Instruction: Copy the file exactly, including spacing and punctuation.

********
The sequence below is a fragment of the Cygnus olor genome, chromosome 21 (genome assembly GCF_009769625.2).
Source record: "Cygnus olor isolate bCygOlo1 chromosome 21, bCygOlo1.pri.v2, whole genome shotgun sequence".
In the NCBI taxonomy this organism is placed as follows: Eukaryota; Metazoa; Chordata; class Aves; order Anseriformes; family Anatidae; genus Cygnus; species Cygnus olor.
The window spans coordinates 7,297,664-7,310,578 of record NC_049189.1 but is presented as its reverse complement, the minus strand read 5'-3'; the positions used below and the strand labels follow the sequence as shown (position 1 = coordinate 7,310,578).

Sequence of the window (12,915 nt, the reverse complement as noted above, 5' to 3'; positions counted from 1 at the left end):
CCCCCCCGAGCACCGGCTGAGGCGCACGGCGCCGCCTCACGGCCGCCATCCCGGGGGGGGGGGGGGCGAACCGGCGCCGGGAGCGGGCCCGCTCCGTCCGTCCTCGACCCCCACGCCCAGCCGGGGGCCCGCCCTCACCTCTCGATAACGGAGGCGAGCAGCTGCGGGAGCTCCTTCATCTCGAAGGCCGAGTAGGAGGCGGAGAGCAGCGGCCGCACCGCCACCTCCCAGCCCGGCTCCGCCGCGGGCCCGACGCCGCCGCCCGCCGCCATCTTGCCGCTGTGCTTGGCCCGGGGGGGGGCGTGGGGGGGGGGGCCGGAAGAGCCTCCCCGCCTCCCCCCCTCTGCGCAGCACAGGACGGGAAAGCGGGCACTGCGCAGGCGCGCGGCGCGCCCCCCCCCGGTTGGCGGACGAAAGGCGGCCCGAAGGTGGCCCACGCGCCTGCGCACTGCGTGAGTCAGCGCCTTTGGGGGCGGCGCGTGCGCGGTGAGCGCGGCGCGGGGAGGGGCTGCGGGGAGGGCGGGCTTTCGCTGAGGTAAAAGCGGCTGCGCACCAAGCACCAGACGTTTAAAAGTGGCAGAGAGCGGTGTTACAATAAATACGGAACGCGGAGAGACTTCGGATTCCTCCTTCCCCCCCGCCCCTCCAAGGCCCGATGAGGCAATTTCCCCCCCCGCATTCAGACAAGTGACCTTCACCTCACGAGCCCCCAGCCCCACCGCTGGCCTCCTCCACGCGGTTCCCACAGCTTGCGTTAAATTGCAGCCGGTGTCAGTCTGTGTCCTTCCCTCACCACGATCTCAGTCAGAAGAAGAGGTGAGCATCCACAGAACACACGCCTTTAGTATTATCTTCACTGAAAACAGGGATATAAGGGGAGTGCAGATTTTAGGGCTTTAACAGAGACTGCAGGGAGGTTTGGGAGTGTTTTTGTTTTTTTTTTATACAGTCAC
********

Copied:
The sequence below is a fragment of the Cygnus olor genome, chromosome 21 (genome assembly GCF_009769625.2).
Source record: "Cygnus olor isolate bCygOlo1 chromosome 21, bCygOlo1.pri.v2, whole genome shotgun sequence".
In the NCBI taxonomy this organism is placed as follows: Eukaryota; Metazoa; Chordata; class Aves; order Anseriformes; family Anatidae; genus Cygnus; species Cygnus olor.
The window spans coordinates 7,297,664-7,310,578 of record NC_049189.1 but is presented as its reverse complement, the minus strand read 5'-3'; the positions used below and the strand labels follow the sequence as shown (position 1 = coordinate 7,310,578).

Sequence of the window (12,915 nt, the reverse complement as noted above, 5' to 3'; positions counted from 1 at the left end):
CCCCCCCGAGCACCGGCTGAGGCGCACGGCGCCGCCTCACGGCCGCCATCCCGGGGGGGGGGGGGGCGAACCGGCGCCGGGAGCGGGCCCGCTCCGTCCGTCCTCGACCCCCACGCCCAGCCGGGGGCCCGCCCTCACCTCTCGATAACGGAGGCGAGCAGCTGCGGGAGCTCCTTCATCTCGAAGGCCGAGTAGGAGGCGGAGAGCAGCGGCCGCACCGCCACCTCCCAGCCCGGCTCCGCCGCGGGCCCGACGCCGCCGCCCGCCGCCATCTTGCCGCTGTGCTTGGCCCGGGGGGGGGCGTGGGGGGGGGGGCCGGAAGAGCCTCCCCGCCTCCCCCCCTCTGCGCAGCACAGGACGGGAAAGCGGGCACTGCGCAGGCGCGCGGCGCGCCCCCCCCCGGTTGGCGGACGAAAGGCGGCCCGAAGGTGGCCCACGCGCCTGCGCACTGCGTGAGTCAGCGCCTTTGGGGGCGGCGCGTGCGCGGTGAGCGCGGCGCGGGGAGGGGCTGCGGGGAGGGCGGGCTTTCGCTGAGGTAAAAGCGGCTGCGCACCAAGCACCAGACGTTTAAAAGTGGCAGAGAGCGGTGTTACAATAAATACGGAACGCGGAGAGACTTCGGATTCCTCCTTCCCCCCCGCCCCTCCAAGGCCCGATGAGGCAATTTCCCCCCCCGCATTCAGACAAGTGACCTTCACCTCACGAGCCCCCAGCCCCACCGCTGGCCTCCTCCACGCGGTTCCCACAGCTTGCGTTAAATTGCAGCCGGTGTCAGTCTGTGTCCTTCCCTCACCACGATCTCAGTCAGAAGAAGAGGTGAGCATCCACAGAACACACGCCTTTAGTATTATCTTCACTGAAAACAGGGATATAAGGGGAGTGCAGATTTTAGGGCTTTAACAGAGACTGCAGGGAGGTTTGGGAGTGTTTTTGTTTTTTTTTTATACAGTCAC